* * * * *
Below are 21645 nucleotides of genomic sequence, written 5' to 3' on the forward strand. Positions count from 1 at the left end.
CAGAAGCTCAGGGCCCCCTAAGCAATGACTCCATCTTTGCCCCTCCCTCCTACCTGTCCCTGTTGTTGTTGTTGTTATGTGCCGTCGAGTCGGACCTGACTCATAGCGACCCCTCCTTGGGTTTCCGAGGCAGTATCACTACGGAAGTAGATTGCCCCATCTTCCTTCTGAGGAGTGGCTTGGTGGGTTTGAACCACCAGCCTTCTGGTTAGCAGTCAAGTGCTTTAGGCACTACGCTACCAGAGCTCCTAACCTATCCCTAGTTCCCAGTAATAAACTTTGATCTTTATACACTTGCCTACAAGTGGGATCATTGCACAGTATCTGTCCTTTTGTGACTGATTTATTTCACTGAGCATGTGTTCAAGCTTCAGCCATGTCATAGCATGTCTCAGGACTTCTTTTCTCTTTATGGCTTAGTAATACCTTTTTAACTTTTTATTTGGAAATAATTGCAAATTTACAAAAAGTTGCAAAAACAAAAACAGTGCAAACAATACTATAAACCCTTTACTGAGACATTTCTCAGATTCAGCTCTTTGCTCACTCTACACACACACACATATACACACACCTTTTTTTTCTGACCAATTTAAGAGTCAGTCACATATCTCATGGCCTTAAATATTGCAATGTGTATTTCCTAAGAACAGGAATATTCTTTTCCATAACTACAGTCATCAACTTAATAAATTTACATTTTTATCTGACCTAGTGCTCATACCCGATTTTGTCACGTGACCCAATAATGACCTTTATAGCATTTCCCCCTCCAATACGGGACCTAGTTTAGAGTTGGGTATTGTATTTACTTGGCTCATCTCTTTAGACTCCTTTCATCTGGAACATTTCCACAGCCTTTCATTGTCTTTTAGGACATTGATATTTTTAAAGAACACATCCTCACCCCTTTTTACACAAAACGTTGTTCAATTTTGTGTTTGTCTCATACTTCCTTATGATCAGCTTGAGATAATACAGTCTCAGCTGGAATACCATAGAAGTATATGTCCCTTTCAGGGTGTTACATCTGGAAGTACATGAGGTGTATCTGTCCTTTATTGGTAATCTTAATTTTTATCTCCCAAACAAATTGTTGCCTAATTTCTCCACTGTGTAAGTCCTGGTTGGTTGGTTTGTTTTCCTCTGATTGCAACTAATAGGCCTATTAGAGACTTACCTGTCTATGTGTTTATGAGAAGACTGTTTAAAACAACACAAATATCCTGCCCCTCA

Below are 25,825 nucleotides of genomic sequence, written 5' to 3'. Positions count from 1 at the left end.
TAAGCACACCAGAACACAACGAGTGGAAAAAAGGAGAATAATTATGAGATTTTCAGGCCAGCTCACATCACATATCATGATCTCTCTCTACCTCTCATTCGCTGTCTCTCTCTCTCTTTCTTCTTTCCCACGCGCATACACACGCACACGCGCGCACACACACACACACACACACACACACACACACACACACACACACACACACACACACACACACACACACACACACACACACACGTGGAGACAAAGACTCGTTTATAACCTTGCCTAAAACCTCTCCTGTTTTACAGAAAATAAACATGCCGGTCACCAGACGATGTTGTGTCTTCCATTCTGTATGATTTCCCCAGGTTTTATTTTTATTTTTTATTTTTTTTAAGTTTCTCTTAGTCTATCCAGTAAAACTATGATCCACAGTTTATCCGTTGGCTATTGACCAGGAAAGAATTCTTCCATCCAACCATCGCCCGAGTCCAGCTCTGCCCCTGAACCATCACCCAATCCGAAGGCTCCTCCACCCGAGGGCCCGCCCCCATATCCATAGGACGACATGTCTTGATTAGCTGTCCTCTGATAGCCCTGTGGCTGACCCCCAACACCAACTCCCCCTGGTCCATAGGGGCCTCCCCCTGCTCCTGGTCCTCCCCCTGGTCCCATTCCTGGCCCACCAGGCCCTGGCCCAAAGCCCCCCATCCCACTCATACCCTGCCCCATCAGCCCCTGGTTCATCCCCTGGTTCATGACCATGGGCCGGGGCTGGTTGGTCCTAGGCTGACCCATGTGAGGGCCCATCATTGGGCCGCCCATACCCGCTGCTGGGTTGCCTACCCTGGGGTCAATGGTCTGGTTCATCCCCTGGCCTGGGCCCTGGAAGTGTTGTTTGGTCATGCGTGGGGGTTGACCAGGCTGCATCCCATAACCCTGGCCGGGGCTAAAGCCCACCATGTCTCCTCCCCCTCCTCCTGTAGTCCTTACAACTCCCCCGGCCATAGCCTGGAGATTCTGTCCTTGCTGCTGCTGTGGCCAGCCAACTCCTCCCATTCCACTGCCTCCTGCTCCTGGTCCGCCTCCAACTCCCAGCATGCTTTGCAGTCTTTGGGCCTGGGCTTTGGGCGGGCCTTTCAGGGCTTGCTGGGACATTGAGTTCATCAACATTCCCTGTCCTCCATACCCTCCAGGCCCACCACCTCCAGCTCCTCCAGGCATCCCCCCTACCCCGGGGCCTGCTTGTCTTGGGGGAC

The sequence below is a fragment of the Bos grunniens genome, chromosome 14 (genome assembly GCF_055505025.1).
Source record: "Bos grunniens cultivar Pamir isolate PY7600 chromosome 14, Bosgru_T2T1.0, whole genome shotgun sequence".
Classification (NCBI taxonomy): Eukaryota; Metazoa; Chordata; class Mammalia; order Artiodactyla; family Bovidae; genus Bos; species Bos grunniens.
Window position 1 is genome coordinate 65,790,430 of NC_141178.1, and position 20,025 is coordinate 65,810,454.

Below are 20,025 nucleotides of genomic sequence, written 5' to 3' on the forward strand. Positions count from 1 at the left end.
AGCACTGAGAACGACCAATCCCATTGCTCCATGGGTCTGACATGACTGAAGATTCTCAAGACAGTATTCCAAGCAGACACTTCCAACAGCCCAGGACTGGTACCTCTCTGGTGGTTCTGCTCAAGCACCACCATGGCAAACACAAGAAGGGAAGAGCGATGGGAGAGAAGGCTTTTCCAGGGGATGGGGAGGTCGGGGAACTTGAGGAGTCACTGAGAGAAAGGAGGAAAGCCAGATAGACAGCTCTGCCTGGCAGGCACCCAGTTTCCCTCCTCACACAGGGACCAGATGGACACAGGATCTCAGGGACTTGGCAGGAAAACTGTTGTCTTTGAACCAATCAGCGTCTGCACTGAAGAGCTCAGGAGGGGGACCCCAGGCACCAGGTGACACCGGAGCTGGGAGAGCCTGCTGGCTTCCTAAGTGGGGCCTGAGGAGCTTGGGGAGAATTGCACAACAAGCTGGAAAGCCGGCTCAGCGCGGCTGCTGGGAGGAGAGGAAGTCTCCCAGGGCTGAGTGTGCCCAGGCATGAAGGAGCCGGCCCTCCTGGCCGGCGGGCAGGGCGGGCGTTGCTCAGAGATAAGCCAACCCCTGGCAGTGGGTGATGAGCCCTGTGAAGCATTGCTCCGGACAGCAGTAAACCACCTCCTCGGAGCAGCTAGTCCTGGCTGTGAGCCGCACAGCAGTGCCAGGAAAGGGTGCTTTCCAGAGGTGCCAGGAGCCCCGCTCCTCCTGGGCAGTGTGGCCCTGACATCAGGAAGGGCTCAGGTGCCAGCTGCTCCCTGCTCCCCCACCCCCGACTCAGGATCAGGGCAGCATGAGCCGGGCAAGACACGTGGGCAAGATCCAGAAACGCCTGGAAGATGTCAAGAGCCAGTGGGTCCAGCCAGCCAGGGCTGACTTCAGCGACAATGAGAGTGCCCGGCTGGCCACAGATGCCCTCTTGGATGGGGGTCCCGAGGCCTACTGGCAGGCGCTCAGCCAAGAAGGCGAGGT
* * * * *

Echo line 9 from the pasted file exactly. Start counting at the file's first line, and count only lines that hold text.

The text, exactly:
Below are 20,025 nucleotides of genomic sequence, written 5' to 3' on the forward strand. Positions count from 1 at the left end.